Ahead of tonight’s star-studded ceremony, critic Jason Solomons watches the remarkable Oscar-nominated film looking back on a long-forgotten episode in American history.
In February 1939, the month that German Jews were forced to turn over any valuables to the state without compensation, a rally was held at Madison Square Garden, where 20.000 Americans gathered to celebrate Nazism.
This little-known event is now the focus of an Oscar-nominated documentary short film, A Night at the Garden, and watching it, you could easily think you’re seeing footage from Nuremberg.
But it’s all happening in New York, complete with swastika flags and American banners, frenzied applause, youth marching bands and thousands of Americans proudly raising their arms in Nazi salute before a rousing rendition of The Star Spangled Banner.
The event had previously featured in a few historical documentaries but, according to the short’s director Marshall Curry, had never been pieced together to form a whole. Collecting what survived was a feat of research in various film archives and the director began to think of making a documentary about the event.
‘I first thought I might do something a little more traditional,’ he says, ‘where I would interview historians and get some background on what exactly it was.’
Instead, Curry simply lets the six minutes of the film play out, with little context and no comment. ‘I thought what it might be like if we just dropped the audience into this thing, with no explanation. What would that feel like? The more I started playing with it, the more I realised there was real power to the immersive, cinematic experience of having this thing unfolding before your eyes.’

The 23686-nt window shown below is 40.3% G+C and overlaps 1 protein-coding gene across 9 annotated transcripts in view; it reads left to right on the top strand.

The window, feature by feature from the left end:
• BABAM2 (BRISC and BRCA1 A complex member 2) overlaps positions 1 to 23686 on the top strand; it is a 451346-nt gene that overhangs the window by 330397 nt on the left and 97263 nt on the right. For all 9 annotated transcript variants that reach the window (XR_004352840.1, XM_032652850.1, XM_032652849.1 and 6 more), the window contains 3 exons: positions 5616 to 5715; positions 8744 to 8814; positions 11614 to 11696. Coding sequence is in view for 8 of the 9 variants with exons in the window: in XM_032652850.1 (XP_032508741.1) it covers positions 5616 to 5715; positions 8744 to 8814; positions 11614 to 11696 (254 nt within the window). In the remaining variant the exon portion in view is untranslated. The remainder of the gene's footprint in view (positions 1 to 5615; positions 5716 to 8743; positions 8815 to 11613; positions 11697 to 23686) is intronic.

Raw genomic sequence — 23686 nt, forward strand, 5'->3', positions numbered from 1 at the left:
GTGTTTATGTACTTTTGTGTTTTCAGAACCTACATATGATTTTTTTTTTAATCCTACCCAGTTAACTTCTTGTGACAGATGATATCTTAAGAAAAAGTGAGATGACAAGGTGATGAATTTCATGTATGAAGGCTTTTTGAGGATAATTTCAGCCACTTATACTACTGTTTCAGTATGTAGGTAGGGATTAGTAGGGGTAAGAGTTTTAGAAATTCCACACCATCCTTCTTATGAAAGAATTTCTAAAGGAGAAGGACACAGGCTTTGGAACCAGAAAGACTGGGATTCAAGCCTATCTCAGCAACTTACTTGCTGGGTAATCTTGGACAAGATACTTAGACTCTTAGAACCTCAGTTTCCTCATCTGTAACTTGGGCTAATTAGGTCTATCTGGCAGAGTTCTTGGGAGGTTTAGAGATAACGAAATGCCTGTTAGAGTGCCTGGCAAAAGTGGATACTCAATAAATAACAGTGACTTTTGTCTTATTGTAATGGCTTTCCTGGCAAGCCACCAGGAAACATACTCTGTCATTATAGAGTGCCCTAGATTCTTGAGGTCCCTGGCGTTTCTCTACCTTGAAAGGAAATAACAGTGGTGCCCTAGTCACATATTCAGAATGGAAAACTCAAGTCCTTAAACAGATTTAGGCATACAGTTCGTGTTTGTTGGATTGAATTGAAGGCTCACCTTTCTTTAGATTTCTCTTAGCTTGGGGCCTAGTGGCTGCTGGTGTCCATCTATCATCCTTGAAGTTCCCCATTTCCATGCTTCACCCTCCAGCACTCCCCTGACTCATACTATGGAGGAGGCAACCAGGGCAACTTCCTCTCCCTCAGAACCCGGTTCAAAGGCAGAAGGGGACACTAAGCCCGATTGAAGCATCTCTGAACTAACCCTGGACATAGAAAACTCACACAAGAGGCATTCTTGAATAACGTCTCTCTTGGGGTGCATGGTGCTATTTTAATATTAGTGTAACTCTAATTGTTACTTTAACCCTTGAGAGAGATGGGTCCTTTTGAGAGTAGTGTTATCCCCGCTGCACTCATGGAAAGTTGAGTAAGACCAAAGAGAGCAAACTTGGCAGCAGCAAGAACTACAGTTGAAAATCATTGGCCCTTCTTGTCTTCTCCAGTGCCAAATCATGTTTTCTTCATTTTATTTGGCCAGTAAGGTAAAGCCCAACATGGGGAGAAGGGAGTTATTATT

And that’s it. The finished product, which is in the running for an Oscar this Sunday night, is actually hard to believe as news footage. It looks more like something from a Hollywood movie – a spoof from the Marx brothers, maybe, some out-takes from Chaplin’s The Great Dictator, or perhaps a long-lost Fritz Lang scene – but is far more frightening when given the status of actual news archive.
According to the film’s own website, it transports viewers to this ‘chilling gathering and shines a light on the power of demagoguery and anti-Semitism in the United States’.
The film is, of course, backed up by newspaper clippings of the time, reporting on the night of February 20, 1939 – exactly 80 years ago. Organised by a movement known as the German American Bund, the rally was lead by a German-born American citizen named Fritz Kuhn, who claimed Hitler had appointed him the ‘American Furher’ and who referred to president Roosevelt as ‘Frank D Rosenfeld’ and labelled FDR’s New Deal as the ‘Jew Deal’.
The irony of a thickly-accented German declaiming about American values is totally lost on the crowd so it’s the sudden outburst of activity in the corner of the screen that shocks most – a man tries to run on the stage and is crudely stopped by police and ‘stormtrooper’ guards, dumped off the platform and led away. He is a 26-year-old plumber’s assistant from Brooklyn, named Isadore Greenbaum.
In the ensuing court hearing the next day and covered by the New York Times, the Jewish man explained to a judge: ‘They talked so much against my religion and there was so much persecution, I lost my head and I felt it was my duty to talk.’ When the judge inquired if he’d considered that innocent people might have been killed by his actions, Greenbaum replied: ‘Do you realise that plenty of Jewish people might be killed with their persecution up there?’